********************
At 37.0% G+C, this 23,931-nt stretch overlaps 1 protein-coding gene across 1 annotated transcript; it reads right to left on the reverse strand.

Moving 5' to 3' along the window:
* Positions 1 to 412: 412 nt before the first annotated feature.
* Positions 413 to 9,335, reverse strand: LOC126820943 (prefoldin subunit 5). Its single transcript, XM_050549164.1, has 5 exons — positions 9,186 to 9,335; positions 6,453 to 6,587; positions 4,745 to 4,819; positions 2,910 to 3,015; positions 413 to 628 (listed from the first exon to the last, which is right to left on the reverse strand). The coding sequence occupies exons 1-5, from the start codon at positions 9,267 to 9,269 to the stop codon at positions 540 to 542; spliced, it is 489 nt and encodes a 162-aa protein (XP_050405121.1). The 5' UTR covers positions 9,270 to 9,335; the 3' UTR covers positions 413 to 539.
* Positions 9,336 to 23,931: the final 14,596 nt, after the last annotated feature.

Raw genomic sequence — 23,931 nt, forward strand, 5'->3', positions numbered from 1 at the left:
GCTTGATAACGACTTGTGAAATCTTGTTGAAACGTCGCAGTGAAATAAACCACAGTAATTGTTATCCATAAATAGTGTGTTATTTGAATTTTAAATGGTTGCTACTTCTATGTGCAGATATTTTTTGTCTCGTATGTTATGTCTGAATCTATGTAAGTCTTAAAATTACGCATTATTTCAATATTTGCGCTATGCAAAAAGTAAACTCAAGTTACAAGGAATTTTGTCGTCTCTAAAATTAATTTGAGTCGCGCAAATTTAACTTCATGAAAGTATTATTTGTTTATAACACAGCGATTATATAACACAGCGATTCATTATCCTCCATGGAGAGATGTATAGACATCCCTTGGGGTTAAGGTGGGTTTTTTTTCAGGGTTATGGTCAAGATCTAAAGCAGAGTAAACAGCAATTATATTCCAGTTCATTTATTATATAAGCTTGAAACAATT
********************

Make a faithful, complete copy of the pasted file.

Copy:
At 37.0% G+C, this 23,931-nt stretch overlaps 1 protein-coding gene across 1 annotated transcript; it reads right to left on the reverse strand.

Moving 5' to 3' along the window:
* Positions 1 to 412: 412 nt before the first annotated feature.
* Positions 413 to 9,335, reverse strand: LOC126820943 (prefoldin subunit 5). Its single transcript, XM_050549164.1, has 5 exons — positions 9,186 to 9,335; positions 6,453 to 6,587; positions 4,745 to 4,819; positions 2,910 to 3,015; positions 413 to 628 (listed from the first exon to the last, which is right to left on the reverse strand). The coding sequence occupies exons 1-5, from the start codon at positions 9,267 to 9,269 to the stop codon at positions 540 to 542; spliced, it is 489 nt and encodes a 162-aa protein (XP_050405121.1). The 5' UTR covers positions 9,270 to 9,335; the 3' UTR covers positions 413 to 539.
* Positions 9,336 to 23,931: the final 14,596 nt, after the last annotated feature.

Raw genomic sequence — 23,931 nt, forward strand, 5'->3', positions numbered from 1 at the left:
GCTTGATAACGACTTGTGAAATCTTGTTGAAACGTCGCAGTGAAATAAACCACAGTAATTGTTATCCATAAATAGTGTGTTATTTGAATTTTAAATGGTTGCTACTTCTATGTGCAGATATTTTTTGTCTCGTATGTTATGTCTGAATCTATGTAAGTCTTAAAATTACGCATTATTTCAATATTTGCGCTATGCAAAAAGTAAACTCAAGTTACAAGGAATTTTGTCGTCTCTAAAATTAATTTGAGTCGCGCAAATTTAACTTCATGAAAGTATTATTTGTTTATAACACAGCGATTATATAACACAGCGATTCATTATCCTCCATGGAGAGATGTATAGACATCCCTTGGGGTTAAGGTGGGTTTTTTTTCAGGGTTATGGTCAAGATCTAAAGCAGAGTAAACAGCAATTATATTCCAGTTCATTTATTATATAAGCTTGAAACAATT